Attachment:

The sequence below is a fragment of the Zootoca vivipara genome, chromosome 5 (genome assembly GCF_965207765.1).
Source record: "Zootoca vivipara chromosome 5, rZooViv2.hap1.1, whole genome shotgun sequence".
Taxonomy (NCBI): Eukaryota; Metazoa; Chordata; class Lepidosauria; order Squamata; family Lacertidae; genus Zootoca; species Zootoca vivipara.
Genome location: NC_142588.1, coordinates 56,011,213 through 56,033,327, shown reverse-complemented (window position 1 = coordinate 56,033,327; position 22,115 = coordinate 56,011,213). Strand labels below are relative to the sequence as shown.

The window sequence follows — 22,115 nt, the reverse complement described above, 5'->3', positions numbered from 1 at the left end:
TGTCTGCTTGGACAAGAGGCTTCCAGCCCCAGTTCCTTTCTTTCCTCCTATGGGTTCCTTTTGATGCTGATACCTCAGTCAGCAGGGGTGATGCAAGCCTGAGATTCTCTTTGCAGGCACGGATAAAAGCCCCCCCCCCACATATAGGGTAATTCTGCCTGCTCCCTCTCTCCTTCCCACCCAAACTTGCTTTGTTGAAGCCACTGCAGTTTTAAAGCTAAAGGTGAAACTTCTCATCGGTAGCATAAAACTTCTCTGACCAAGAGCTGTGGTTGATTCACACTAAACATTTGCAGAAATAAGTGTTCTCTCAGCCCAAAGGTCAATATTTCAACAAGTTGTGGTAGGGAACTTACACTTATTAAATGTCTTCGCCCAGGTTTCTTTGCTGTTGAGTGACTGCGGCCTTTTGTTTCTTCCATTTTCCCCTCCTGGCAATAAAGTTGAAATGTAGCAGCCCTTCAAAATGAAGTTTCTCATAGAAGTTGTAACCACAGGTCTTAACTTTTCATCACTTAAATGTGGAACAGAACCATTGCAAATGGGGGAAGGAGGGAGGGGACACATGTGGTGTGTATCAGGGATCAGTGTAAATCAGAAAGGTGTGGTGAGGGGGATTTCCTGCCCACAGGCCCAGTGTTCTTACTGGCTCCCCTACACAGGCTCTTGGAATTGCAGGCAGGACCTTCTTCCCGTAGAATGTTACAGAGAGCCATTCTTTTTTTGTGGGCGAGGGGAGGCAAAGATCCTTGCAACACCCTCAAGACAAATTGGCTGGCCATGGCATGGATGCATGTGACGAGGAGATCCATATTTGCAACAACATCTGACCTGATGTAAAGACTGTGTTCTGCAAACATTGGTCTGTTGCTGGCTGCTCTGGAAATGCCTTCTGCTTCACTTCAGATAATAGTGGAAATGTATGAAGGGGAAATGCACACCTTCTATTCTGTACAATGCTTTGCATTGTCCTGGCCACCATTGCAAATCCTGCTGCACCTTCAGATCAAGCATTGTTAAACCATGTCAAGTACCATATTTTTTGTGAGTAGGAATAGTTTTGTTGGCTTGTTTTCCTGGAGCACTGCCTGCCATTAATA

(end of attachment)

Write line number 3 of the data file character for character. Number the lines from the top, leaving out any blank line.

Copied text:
Taxonomy (NCBI): Eukaryota; Metazoa; Chordata; class Lepidosauria; order Squamata; family Lacertidae; genus Zootoca; species Zootoca vivipara.